I was blessed by poetry, fate and dán - that in its most antique and authentic context means 'fate' as well as 'poem', 'poetry' and 'art' -  to witness Heaney speaking, both poetry and prose, on five or six occasions. One one occasion, four months after I'd first arrived, in the thick of the Kavanagh 2004 centenary; during a St Patricks College, Drumcondra, Seamus Heaney Series, of six lectures, on child cognitive abilities, the week following his own on Kavanagh, that I also attended - I looked up from the note-taking I'd been writing and there was Heaney's back, directly in front of me, sitting down watching and listening to the same lecture.

I only realised it was him close to the end of the lecture. Note-taking thru most of it, it had gradually, over the final minute or two, dawned on me, as I intermittently looked up and caught glimpses of this senior person's head turning occasionally slightly to the right and left; that the best poet in the world had chosen to sit right in front of me. He'd sat down after me, and, no doubt, had observed before he did, me writing in my own private circle of studious concentration, oblivious to his presence. Unlike most other scribes and would-be poets of Ireland in the room that night, I suspect.

As I already mentioned, when I arrived in 2004 it was Kavanagh's birth centenary, and everyone in Dublin was on the bandwagon. Somewhat ironically he had become an establishment icon, long after his life was over, when the official Irish literary establishment didn't give him the time of day.

During that summer, a new pal I'd just made from Write and Recite, a weekly poetry open-mic (no special guests, just an open mic) that ran in Dublin from 2004-8, PJ Brady, was in a one-man play in which he plays the role of Patrick Kavanagh, and I had volunteered to put a couple of posters from his ten or so full-size glossy-poster stash, up in as prominent and relevant places as I could find.

There were two events, one was a Kavanagh manuscript exhibition at the National Library and the other was the Royal College of Surgeons launch of Peter Fallon's translation of Virgil's Georgics, published by his own imprint, The Gallery Press; with fellow Gallery Press poet Seamus Heaney introducing his publisher's translation of the Latin bard.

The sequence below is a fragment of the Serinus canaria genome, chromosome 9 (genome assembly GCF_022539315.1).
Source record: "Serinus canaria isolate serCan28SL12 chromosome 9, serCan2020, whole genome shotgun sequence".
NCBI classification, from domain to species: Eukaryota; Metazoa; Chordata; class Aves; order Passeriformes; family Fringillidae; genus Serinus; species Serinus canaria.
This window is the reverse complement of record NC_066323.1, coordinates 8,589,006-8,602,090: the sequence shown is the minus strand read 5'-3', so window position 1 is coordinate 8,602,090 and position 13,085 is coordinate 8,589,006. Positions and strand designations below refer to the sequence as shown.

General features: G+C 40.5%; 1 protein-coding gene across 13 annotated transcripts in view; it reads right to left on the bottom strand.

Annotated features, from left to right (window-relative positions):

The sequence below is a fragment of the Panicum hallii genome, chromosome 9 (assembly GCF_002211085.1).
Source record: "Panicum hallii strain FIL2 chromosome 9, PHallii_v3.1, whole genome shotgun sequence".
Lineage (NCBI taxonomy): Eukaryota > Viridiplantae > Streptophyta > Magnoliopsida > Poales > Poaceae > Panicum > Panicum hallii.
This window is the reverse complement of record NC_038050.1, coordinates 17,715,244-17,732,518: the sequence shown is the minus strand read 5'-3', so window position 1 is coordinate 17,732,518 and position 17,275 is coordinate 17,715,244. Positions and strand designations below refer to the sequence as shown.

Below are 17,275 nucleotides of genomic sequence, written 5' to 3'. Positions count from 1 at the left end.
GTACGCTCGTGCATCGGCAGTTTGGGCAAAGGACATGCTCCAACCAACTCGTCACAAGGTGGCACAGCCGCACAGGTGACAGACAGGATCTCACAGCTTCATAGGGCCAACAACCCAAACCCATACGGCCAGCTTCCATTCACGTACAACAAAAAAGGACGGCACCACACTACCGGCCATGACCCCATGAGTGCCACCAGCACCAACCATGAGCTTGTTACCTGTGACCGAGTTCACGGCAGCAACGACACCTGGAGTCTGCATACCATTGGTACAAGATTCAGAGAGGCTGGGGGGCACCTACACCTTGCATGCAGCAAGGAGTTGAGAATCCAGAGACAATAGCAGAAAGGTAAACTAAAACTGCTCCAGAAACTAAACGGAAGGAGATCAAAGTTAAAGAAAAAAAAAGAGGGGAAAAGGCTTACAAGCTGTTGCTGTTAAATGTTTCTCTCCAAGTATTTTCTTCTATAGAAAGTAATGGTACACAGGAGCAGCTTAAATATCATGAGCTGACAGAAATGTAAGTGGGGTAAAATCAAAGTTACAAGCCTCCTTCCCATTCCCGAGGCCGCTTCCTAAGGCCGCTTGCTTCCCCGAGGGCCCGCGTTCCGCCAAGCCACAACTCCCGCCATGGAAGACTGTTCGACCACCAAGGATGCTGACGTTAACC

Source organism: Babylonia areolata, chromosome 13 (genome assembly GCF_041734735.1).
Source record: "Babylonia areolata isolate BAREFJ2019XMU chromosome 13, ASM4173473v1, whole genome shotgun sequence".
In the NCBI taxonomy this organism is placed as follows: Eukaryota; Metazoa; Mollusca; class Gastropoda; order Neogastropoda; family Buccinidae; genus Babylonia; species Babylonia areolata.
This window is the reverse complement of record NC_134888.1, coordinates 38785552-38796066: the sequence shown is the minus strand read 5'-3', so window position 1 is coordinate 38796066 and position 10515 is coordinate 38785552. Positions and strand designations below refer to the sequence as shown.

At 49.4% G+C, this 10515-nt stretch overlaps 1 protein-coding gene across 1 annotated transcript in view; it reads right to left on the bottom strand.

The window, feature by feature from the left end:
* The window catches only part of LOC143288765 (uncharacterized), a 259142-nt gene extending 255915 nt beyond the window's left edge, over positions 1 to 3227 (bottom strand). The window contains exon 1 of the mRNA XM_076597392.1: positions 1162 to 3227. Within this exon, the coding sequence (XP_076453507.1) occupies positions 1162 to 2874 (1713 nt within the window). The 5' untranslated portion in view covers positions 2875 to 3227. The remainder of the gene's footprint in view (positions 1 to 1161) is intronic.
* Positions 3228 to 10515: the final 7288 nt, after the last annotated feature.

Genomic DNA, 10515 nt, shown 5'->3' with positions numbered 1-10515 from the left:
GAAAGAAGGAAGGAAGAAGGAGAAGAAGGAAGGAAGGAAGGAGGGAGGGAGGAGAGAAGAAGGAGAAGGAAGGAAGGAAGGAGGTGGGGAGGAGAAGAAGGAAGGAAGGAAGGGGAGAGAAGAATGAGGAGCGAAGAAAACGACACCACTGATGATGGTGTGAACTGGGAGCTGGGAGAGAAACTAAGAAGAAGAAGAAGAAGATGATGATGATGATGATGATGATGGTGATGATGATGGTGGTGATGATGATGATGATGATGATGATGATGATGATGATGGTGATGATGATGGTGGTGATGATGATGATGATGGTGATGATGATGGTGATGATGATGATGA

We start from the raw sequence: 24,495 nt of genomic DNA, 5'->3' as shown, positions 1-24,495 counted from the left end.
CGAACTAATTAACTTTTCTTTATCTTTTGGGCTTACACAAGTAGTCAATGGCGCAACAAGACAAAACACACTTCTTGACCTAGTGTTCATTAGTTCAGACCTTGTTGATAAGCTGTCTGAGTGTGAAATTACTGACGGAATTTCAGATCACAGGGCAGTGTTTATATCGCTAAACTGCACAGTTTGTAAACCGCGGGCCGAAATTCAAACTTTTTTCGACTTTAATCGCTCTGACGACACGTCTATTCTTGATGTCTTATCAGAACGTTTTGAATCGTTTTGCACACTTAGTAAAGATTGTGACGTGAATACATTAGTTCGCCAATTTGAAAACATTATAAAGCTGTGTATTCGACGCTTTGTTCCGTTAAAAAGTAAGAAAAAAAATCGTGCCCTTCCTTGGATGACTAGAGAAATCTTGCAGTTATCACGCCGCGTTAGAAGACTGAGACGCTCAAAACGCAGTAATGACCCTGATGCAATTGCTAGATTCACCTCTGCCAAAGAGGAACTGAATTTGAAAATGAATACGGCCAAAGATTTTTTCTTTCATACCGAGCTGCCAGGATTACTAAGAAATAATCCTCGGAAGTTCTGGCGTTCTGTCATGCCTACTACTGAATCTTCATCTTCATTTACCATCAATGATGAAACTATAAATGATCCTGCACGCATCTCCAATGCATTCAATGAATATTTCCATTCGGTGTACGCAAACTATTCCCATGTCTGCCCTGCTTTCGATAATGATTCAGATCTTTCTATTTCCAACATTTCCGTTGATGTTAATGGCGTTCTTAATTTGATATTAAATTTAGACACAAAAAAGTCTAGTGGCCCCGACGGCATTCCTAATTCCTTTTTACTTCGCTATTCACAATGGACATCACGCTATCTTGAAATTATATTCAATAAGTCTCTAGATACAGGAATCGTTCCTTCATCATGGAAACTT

These, I thought, were two of the most perfect places to catch Dublin's poetry buffs. The Kavanagh manuscript launch was on Kildare Street at six-thirty and Fallon at seven pm, five minutes away in the College of Surgeons, Stephens Green.

I arrived at the library and asked if it was OK to put a poster up, and the security man said fine, no problem. After I had put one up I thought it would be an idea to ask whoever was doing the introductory spiel of the main speaker, if they could mention PJ's show. I ended up talking to the third in charge person, who came out with a classic reason, after being asked if she could ask the main honcho to mention the show -

"I don't think it would be appropriate in the circumstances."

I couldn't help but inwardly laugh, thinking "what circumstances are they? This is a Kavanagh event, Ireland's premier Kavanagh actor is having a limited run of a world-class Kavanagh show, performing his own prose and poems on stage; surely the circumstances couldn't be more apt and appropriate?"

However, being new to Dublin and still enthralled with the place, I moved on unbeaten by this, what I thought, petty refusal; to Peter Fallon's launch, and thought I would just play it by ear. Operate on poetic instinct.

When I got there I decided to forget asking for a mention and just put the poster up in the wine and cheese area of the ballroom where all the important faces and the great and good of Irish poetry (that I did not recognise) were to mingle post book launch - that happened in the main raked, six or seven tiered, college of surgeons lecture theatre .

The ballroom was an imposing high-vaulted space with an intricately decorated ceiling adorned with expensive oak and plaster friezes, and fading oil portraits of various Augustine personages hung staring out on the walls; but the sash windows had been faced with interior double glazing, making an excellent flat surface for the poster.